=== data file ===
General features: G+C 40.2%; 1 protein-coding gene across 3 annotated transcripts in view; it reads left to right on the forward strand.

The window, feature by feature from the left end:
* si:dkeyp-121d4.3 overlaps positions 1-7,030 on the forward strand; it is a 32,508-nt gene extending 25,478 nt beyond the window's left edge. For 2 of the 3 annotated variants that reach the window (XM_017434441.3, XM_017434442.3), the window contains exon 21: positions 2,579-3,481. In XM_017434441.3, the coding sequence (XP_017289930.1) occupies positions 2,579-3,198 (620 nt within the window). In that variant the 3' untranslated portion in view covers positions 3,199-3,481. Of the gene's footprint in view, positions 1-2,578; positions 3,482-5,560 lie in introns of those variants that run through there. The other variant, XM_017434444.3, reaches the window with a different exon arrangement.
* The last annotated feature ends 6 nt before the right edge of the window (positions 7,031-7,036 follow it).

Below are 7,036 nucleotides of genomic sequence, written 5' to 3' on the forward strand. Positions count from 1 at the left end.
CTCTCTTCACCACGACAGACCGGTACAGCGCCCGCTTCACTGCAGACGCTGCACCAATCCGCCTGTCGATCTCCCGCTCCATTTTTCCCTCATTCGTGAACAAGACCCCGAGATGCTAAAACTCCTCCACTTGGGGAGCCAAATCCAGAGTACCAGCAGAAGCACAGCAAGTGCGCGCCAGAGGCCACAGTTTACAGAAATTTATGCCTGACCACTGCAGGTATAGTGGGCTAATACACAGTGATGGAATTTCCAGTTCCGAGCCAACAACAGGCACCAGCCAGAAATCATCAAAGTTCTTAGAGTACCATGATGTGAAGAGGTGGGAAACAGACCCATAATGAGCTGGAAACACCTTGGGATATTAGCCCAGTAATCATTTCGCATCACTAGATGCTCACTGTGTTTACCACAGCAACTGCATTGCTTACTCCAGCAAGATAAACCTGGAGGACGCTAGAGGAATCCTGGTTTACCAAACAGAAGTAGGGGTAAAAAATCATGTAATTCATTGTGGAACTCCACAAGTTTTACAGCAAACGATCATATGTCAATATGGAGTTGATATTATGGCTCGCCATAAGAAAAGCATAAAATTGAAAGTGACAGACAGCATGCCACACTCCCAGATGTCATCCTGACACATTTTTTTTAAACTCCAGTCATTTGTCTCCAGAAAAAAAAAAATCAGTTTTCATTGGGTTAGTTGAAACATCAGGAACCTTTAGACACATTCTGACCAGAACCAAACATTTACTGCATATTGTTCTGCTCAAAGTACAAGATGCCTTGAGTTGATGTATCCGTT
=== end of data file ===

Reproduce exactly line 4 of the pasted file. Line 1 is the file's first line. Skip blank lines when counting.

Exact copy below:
* The last annotated feature ends 6 nt before the right edge of the window (positions 7,031-7,036 follow it).